As anyone with an Internet connection knows, Science and Research spend a lot of time and money proving things that those of us with common sense already know. For instance, I just punched “scientific study” into Google News and pulled up this doozy: “Study of Hurricane Katrina’s dead show most were old, lived near levee breaches.” Baffling, I’m sure. Occasionally this sort of inquiry serves a valuable purpose, by putting beyond a doubt something that everyone suspects but many refuse to acknowledge. Consider this delightful review by City Journal’s Kay Hymowitz:

Now, in NurtureShock, Po Bronson and Ashley Merryman survey the newest new findings about child development. Little in the book is all that shocking, but given our enthusiasm for turning tentative child ­research into settled policy, the studies that the ­authors discuss are of more than passing interest.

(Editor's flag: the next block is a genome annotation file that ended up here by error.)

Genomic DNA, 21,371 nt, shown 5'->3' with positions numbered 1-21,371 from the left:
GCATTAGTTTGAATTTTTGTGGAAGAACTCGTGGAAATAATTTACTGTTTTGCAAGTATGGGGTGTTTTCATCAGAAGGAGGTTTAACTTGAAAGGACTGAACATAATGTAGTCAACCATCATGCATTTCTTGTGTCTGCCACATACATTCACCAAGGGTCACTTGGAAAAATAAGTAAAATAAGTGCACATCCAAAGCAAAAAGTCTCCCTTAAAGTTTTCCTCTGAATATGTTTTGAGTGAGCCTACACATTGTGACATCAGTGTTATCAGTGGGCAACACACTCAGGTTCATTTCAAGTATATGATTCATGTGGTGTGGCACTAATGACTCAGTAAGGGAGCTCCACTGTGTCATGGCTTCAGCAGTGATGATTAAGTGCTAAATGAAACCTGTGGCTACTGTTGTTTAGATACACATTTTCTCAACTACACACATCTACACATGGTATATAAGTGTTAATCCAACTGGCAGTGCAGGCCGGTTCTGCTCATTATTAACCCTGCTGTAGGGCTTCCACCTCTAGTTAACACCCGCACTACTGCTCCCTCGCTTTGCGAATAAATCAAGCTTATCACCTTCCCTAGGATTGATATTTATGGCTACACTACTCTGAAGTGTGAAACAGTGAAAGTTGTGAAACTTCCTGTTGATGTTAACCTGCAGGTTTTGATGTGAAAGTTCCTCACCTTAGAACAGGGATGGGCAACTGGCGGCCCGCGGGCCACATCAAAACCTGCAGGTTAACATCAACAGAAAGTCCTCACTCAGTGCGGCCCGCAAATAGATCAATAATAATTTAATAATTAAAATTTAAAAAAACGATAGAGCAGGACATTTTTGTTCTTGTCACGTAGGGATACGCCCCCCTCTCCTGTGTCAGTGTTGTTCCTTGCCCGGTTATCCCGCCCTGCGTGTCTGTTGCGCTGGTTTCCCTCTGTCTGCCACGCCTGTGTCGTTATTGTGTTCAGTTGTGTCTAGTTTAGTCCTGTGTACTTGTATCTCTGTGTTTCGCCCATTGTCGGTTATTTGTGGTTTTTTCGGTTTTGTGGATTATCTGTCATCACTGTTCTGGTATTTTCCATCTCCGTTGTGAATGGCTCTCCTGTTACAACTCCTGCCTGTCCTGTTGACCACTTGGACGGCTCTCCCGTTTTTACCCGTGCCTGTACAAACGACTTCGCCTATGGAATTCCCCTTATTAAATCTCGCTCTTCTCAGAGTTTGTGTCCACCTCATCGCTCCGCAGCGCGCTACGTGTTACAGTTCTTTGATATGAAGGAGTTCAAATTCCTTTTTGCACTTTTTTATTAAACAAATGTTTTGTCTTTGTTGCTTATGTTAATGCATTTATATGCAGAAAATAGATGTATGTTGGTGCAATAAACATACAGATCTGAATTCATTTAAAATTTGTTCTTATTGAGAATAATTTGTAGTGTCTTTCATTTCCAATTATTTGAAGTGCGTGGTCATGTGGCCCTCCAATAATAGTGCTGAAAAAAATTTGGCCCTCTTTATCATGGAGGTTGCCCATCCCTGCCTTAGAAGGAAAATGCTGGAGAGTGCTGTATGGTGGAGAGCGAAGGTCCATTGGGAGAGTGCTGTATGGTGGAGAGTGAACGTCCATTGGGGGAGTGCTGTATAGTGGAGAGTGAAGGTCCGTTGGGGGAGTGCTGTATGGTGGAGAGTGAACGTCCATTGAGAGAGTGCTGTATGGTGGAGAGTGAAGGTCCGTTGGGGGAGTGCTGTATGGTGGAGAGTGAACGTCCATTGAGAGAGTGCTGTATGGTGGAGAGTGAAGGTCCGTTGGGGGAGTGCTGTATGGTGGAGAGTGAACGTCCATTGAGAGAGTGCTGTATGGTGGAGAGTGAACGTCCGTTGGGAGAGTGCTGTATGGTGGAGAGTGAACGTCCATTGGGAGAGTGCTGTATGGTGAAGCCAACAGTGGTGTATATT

A striking example is the latest research on ­self-esteem. As Mr. Bronson and Ms. Merryman remind us, the psychologist Nathaniel Brandon published a path-breaking paper in 1969 called “The Psychology of Self-Esteem” in which he argued that feelings of self-worth were a key to success in life. The theory became a big hit in the nation’s schools; in the mid-1980s, the California Legislature even ­established a self-esteem task force. By now, there are 15,000 scholarly articles on the subject.

And what do they show? That high self-esteem doesn’t improve grades, reduce ­anti-social behavior, deter alcohol drinking or do much of anything good for kids. In fact, telling kids how smart they are can be ­counterproductive. Many children who are convinced that they are little geniuses tend not to put much effort into their work. Others are troubled by the latent anxiety of adults who feel it necessary to praise them constantly.

What other concepts in child development have fallen from grace? “Emotional” intelligence, it turns out, isn’t doing kids much good: “As for trying to increase emotional intelligence, the education fad of the 1990s, it doesn’t seem to ­promote ‘pro-social values’ either. It turns out that bullies use their considerable EQ, as it is called, to ­control their peers.” D.A.R.E (Drug Abuse Resistance ­Education) has no long-term value. Diversity training only serves to encourage division and resentment. And so on.Alas, I wouldn’t count on today’s education establishment to do much with this information.

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